This 2020 study provided details about healthy sinapic acid broccoli sprout compounds:
“Anti-inflammatory effects of broccoli sprouts have been demonstrated in vivo, but the connection with composition is not yet fully explained. The aim of the present study was:
- Provide a complex qualitative / quantitative insight into variability of SADs [sinapic acid derivatives] during germination of broccoli sprouts; and
- Investigate their antioxidant and anti-inflammatory properties that might result from the presence of phenolics.
Sprouting in darkness results in overall decrease in total content of SADs with growth time, but promotes replacement of relatively low active constituents, such as sinapine, by stronger antioxidants. These structural changes are beneficial for total antioxidant capacity of broccoli sprouts, and are correlated with their increasing ability to scavenge free radicals, reduce transition metal ions, and inhibit lipid peroxidation.”
The graphic’s dotted line is sinapine.
“Anti-TNF-α activity of broccoli sprout extract and sinapic acid was less relevant than that of an anti-inflammatory drug DEX [dexamethasone]. However, contrary to DEX, they significantly stimulated release of IL-10, which is an anti-inflammatory and immunosuppressive factor. By downregulating secretion of pro-inflammatory cytokines, IL-10 may impede immunopathology by inhibiting activity of macrophages, natural killer cells and lymphocytes.
Most of the previous studies ascribed anti-inflammatory effects of broccoli sprouts to their sulfur compounds only. Research data from in vivo models confirmed that glucosinolates may stimulate IL-10 release while isothiocyanates do not influence significantly or even decrease its production.
The present study indicates that phenolic constituents may also be responsible for anti-inflammatory effects of broccoli sprouts, and stimulation of IL-10 might be most relevant in this context.”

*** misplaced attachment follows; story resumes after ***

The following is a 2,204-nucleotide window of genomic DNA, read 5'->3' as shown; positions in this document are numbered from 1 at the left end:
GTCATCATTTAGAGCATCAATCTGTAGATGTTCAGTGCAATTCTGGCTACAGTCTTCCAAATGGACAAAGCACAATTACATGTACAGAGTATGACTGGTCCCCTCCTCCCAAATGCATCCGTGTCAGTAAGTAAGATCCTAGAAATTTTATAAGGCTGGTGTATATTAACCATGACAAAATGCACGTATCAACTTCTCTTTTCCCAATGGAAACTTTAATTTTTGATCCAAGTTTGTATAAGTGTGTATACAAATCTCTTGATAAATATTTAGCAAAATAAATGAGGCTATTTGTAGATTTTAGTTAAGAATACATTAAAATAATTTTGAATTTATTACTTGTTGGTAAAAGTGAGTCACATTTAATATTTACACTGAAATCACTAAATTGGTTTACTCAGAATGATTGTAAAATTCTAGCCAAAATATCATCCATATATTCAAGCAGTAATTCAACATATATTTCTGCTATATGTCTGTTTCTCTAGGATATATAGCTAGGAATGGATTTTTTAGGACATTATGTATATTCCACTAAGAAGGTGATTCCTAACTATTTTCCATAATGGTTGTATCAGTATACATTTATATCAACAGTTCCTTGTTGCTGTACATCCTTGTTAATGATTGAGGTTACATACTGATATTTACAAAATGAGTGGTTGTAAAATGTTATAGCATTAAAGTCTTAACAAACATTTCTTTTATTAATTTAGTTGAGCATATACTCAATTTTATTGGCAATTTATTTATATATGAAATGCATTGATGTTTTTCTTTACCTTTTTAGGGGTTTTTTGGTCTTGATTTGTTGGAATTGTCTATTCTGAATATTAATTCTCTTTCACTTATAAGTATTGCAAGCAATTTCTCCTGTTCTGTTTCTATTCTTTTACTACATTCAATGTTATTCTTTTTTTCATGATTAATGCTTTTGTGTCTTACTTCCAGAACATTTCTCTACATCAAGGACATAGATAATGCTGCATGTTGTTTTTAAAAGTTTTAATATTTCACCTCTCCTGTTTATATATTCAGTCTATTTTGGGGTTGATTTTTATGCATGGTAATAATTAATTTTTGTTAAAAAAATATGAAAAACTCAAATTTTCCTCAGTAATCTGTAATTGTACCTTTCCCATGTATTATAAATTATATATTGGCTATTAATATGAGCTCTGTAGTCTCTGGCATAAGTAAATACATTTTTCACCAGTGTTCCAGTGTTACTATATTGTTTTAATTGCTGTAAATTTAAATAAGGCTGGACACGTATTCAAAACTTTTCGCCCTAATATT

https://pubs.rsc.org/en/content/articlelanding/2020/FO/D0FO01387K “Variability of sinapic acid derivatives during germination and their contribution to antioxidant and anti-inflammatory effects of broccoli sprouts on human plasma and human peripheral blood mononuclear cells” (not freely available)
Some aspects of this study:
1. Seed-2-4-6 day measurements complemented seed-3-5-7 day measurements of the superb 3-day-old broccoli sprouts have the optimal yields. Both studies used standard methodologies, provided convertible dry weight and fresh weight measurements in mg / g, and grew their sprouts in darkness, with the current study watering every 12 hours.
The current study measured composition changes of 31 compounds (18 sinapic acid derivatives, 8 glucosinolates, and 5 flavonoids). It was too complicated for me to sum up and convert these granular dry weight measurements to make them directly comparable with 3-day study total phenolics (TP below, and TF is total flavonoids). They decreased similarly to TP mg / g fresh weight measurements.
The 3-day study also compared each cultivated variety’s germination stage weights and measurements with its origin using a milligram-per-gram-of-seeds scale:
“To be comparable, the content of these bioactive compounds from 100 fresh sprouts was divided by the weight (g) of 100 seeds, and then this value was compared with their content from one gram seeds.
The seed weight of XM was nearly twice that of other varieties and its sprouts weight also had the highest increasing rate. LWW and LY had the lowest weight of seeds as well as sprouts.”
Different lowercase letters meant significant differences in the same cultivar among sampling days, and uppercase in the same sampling day among cultivars.
A. That study’s mg / g fresh weight trend favored broccoli seeds, a subject explored in Microwave broccoli seeds to create sulforaphane. Seeds of all six cultivars were significantly higher than their sprouts in TP, TF, and sulforaphane in this paradigm.